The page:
Down the stretch
For the leveling feet, I inserted the T-nuts, which were fitted flush by countersinking the T-nuts slightly. I experimented with the feet by spraying the aluminum on a set of four with some with black gloss paint. Bryan didn’t like the gloss look, so rubbing fine steel wool on the gloss black paint changed them to a more appropriate matte finish, which was approved.
For the desktop I selected, machined and glued up enough boards to give me the proper width and length. I glued up narrow pieces of walnut so each assembly would still fit through my benchtop planer, then dressed them flat when dry and glued them to each other. I used a dowel jig to accurately drill a few dowel holes in the sides of the boards to assist with location during assembly. This left only a slight bit of leveling, but nothing I couldn’t handle with a hand plane. Once the top was glued up and smoothed, I rounded the top edge with a 1/2″ roundover router bit to provide a more comfortable edge to rest arms against. On the bottom edge I routed a 1/8″ roundover to relieve the sharp edge and make it nicer to the touch.
The finish I chose was Lee Valley ‘Tried and True’ Oil/Varnish. Applying it as directed, it resulted in a great look that brought out the beauty of the walnut grain. Two coats were applied with a soft cloth, allowed to dry for an hour and then wiped clean and allowed to dry thoroughly between coats. When the oil/ varnish mixture was thoroughly dry, the top surface of the desk was given a few coats of wipe-on polyurethane for added protection. I then made a couple of natural edge coasters that were cut from a small apple wood stump to complement and further protect the surface.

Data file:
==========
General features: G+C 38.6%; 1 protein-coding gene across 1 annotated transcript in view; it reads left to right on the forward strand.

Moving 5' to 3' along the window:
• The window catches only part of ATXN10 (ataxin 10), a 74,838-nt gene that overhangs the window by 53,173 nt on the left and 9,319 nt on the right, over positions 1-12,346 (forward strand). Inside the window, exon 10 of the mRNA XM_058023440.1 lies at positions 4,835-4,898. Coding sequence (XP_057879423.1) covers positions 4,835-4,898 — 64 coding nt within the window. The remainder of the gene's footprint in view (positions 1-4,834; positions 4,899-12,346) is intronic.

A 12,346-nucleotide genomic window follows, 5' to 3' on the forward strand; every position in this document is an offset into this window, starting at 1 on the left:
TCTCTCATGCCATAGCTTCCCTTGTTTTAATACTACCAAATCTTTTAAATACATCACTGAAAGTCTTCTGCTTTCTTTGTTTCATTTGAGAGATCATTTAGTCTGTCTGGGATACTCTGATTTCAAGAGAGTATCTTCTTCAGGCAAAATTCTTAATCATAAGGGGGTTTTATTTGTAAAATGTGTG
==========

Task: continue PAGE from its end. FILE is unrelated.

What started out as a minimalistic modern desk proved to be more of a challenge than anticipated. This was mainly because of the splayed legs and angled mortise and tenons, which were cut in a fairly traditional method. Building this desk with legs perpendicular to the top would make this build much simpler, though I feel it wouldn’t look as interesting. Consequently, ‘Simplicity’ is a play on words because of the joinery challenges, and it’s nice to relate to specific objects by more than a generic name. Besides, it’s a little more interesting to name it ‘Simplicity’ for the purpose of the biennial SAWS 2017 Exhibition that it was entered into.